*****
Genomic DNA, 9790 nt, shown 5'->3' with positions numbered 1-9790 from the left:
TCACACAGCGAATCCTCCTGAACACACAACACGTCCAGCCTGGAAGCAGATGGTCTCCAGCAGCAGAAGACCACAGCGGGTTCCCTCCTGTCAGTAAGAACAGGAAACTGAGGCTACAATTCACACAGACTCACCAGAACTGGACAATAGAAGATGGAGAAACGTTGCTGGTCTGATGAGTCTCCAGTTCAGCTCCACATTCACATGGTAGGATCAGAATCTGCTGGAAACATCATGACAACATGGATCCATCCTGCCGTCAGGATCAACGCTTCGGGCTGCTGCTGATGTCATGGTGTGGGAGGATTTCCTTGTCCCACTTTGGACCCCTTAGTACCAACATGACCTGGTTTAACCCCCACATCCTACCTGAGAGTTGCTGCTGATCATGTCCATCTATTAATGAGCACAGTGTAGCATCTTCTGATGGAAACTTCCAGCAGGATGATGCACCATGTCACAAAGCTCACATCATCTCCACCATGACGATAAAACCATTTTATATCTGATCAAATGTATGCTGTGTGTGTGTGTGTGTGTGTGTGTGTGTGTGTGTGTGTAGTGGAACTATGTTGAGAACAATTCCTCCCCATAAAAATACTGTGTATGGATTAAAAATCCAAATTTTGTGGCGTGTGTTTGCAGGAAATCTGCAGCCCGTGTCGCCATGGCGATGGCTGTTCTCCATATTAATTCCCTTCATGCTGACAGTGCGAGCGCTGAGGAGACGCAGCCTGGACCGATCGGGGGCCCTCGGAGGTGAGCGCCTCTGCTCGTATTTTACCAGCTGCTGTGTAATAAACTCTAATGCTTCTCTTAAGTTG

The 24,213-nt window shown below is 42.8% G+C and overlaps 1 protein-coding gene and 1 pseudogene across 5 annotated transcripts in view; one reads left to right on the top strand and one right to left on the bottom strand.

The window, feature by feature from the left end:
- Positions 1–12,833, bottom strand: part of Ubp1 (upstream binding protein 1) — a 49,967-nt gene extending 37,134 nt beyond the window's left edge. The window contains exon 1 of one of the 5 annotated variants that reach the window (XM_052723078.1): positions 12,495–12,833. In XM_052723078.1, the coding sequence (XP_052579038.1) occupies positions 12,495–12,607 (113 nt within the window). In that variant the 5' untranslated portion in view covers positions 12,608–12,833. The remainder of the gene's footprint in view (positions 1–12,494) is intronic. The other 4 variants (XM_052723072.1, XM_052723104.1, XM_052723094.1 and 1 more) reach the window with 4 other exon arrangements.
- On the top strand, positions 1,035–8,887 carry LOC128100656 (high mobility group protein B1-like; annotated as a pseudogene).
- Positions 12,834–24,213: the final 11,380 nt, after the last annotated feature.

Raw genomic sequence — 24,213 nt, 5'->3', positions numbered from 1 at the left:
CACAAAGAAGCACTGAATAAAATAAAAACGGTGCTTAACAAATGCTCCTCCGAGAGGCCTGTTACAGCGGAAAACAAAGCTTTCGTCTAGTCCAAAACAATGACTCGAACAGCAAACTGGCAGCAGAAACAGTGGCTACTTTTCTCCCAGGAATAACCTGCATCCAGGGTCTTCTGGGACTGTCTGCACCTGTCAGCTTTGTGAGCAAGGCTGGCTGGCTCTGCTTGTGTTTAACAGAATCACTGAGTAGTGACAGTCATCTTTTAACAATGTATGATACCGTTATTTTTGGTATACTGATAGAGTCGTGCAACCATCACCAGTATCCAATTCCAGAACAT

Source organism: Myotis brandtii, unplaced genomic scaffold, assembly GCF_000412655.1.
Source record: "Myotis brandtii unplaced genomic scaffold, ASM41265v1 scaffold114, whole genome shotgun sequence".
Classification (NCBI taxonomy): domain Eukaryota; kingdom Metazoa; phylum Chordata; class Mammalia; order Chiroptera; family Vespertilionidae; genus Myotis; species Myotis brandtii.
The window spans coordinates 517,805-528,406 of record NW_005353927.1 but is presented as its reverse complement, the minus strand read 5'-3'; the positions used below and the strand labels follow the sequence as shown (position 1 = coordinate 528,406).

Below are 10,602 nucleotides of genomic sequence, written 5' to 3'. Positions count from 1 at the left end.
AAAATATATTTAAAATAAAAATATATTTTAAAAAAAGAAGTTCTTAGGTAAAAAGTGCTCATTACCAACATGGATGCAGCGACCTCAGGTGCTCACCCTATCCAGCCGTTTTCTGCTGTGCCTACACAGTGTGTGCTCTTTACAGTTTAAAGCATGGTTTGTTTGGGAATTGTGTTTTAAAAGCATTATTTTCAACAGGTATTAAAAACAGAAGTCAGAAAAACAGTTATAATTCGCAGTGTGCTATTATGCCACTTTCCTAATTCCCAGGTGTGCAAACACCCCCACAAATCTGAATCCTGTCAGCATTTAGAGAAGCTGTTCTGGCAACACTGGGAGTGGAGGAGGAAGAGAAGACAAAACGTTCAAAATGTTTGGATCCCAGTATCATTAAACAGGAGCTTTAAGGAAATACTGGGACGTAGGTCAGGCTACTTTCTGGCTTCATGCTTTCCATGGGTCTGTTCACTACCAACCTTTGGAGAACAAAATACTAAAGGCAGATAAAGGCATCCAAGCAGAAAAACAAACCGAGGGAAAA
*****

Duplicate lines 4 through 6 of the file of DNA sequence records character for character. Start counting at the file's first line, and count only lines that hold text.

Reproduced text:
The window, feature by feature from the left end:
- Positions 1–12,833, bottom strand: part of Ubp1 (upstream binding protein 1) — a 49,967-nt gene extending 37,134 nt beyond the window's left edge. The window contains exon 1 of one of the 5 annotated variants that reach the window (XM_052723078.1): positions 12,495–12,833. In XM_052723078.1, the coding sequence (XP_052579038.1) occupies positions 12,495–12,607 (113 nt within the window). In that variant the 5' untranslated portion in view covers positions 12,608–12,833. The remainder of the gene's footprint in view (positions 1–12,494) is intronic. The other 4 variants (XM_052723072.1, XM_052723104.1, XM_052723094.1 and 1 more) reach the window with 4 other exon arrangements.
- On the top strand, positions 1,035–8,887 carry LOC128100656 (high mobility group protein B1-like; annotated as a pseudogene).